Science, Technology, and Current Futurism
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Science, Technology, and Current Futurism
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Forgive Me, Scientists, for I Have Sinned

Forgive Me, Scientists, for I Have Sinned | Science, Technology, and Current Futurism | Scoop.it
"There are some things I need to confess. This isn’t easy to say, but after working as a real scientist with a Ph.D. for 6 years, I feel it’s finally time to come clean: Sometimes I don’t feel like a real scientist. Besides the fact that I do science every day, I don’t conform to the image—my image—of what a scientist is and how we should think and behave. Here’s what I mean:" (article introduction)
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A Case of Aneurism of the Carotid Artery

A Case of Aneurism of the Carotid Artery | Science, Technology, and Current Futurism | Scoop.it
Neuroskeptic ‏@Neuro_Skeptic 
A paper from 1809, indexed on PubMed today. Fascinating to see how medical writing conventions have changed! https://www.ncbi.nlm.nih.gov/pmc/articles/PMC2128800/
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5 key growth areas in nanomedicine

5 key growth areas in nanomedicine | Science, Technology, and Current Futurism | Scoop.it

Traditionally, medicines are small molecules that target one or more biological pathways. Futuristic nanomedicines, however, are combinations of drugs and materials (natural or synthetic), at the size range of 100-1000 nm – a thousand of them lined up in a row are roughly the diameter of a human hair. These materials, usually synthetic or natural polymers and lipids, are often used to package hydrophobic drugs and make them more soluble. These tiny “packets” of drug-filled nanoparticles travel in the bloodstream and unload the drugs at sites of disease. Among the many inspiring innovations taking place in nanomedicine, here are five areas that we believe will experience significant growth in the years to come.

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Scientists have discovered a new state of matter, called 'Jahn-Teller metals'

Scientists have discovered a new state of matter, called 'Jahn-Teller metals' | Science, Technology, and Current Futurism | Scoop.it

An international team of scientists has announced the discovery of a new state of matter in a material that appears to be an insulator, superconductor, metal and magnet all rolled into one, saying that it could lead to the development of more effective high-temperature superconductors.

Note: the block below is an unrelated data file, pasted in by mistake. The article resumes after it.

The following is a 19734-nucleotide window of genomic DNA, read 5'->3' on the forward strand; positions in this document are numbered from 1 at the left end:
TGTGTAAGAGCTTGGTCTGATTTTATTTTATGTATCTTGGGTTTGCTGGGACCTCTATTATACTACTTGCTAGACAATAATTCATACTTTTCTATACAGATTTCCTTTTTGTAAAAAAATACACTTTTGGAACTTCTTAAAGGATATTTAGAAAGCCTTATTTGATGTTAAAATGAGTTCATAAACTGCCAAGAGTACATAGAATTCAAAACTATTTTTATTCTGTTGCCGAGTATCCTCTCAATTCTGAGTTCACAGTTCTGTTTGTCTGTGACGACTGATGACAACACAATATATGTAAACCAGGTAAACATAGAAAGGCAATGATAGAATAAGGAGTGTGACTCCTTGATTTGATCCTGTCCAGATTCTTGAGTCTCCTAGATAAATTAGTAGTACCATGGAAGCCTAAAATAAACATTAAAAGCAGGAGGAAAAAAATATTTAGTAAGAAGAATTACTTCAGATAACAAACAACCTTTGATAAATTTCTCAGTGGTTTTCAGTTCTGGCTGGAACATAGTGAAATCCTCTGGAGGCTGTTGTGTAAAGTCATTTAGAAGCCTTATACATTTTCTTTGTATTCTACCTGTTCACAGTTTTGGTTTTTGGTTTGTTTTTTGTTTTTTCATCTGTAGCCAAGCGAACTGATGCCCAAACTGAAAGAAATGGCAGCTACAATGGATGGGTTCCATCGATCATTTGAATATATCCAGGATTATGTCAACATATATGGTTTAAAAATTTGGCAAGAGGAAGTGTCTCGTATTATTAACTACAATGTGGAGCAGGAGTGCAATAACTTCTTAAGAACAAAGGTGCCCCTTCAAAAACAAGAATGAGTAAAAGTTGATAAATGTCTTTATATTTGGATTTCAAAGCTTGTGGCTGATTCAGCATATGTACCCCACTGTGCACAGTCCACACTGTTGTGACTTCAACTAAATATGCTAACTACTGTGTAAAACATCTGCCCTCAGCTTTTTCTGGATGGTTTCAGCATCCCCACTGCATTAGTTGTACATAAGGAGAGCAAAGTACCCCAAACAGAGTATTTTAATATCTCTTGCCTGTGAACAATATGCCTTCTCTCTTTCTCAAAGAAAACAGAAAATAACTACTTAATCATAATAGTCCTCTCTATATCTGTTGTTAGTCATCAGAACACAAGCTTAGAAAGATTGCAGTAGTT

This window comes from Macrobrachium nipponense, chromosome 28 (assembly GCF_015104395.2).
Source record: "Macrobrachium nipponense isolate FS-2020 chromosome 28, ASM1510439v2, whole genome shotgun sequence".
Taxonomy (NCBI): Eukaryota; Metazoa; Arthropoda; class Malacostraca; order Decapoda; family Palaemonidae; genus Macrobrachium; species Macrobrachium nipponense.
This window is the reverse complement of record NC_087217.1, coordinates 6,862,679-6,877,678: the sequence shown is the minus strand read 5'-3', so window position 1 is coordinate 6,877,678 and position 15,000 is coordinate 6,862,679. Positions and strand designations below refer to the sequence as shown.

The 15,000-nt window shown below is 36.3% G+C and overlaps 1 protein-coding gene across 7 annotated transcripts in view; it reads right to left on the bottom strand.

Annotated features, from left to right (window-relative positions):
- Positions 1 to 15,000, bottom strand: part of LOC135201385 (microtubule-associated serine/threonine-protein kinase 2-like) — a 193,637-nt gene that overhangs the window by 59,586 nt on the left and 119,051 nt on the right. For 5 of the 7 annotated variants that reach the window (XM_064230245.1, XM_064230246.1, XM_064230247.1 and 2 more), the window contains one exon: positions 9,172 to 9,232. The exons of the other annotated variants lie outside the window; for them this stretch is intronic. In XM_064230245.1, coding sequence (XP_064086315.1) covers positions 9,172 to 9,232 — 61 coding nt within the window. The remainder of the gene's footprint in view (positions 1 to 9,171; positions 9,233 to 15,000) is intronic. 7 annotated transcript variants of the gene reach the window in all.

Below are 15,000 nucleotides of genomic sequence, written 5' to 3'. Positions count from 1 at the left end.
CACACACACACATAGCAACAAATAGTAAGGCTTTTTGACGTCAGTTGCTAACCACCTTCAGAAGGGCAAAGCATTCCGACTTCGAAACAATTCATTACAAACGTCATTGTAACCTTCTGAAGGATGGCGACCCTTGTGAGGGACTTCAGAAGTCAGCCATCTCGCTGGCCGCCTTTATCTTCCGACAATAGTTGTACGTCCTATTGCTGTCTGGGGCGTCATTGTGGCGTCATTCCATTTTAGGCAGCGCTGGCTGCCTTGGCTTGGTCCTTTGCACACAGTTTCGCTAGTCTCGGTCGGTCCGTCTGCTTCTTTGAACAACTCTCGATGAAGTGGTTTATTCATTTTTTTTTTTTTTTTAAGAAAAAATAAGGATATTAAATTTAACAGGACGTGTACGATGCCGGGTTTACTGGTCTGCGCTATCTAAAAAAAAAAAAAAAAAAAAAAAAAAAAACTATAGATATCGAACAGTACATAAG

Why is this so exciting? Well, if these properties are confirmed, this new state of matter will allow scientists to better understand why some materials have the potential to achieve superconductivity at a relativity high critical temperature (Tc) - "high" as in −135 °C as opposed to −243.2 °C. Because superconductivity allows a material to conduct electricity without resistance, which means no heat, sound, or any other form of energy release, achieving this would revolutionise how we use and produce energy, but it’s only feasible if we can achieve it at so-called high temperatures.


As Michael Byrne explains, when we talk about states of matter, it’s not just solids, liquids, gases, and maybe plasmas that we have to think about. We also have to consider the more obscure states that don’t occur in nature, but are rather created in the lab - Bose–Einstein condensate, degenerate matter, supersolids and superfluids, and quark-gluon plasma, for example. 


By introducing rubidium into carbon-60 molecules - more commonly known as 'buckyballs' - a team led by chemist Kosmas Prassides from Tokohu University in Japan was able to change the distance between them, which forced them into a new, crystalline structure. When put through an array of tests, this structure displayed a combination of insulating, superconducting, metallic, and magnetic phases, including a brand new one, which the researchers have named 'Jahn-Teller metals'.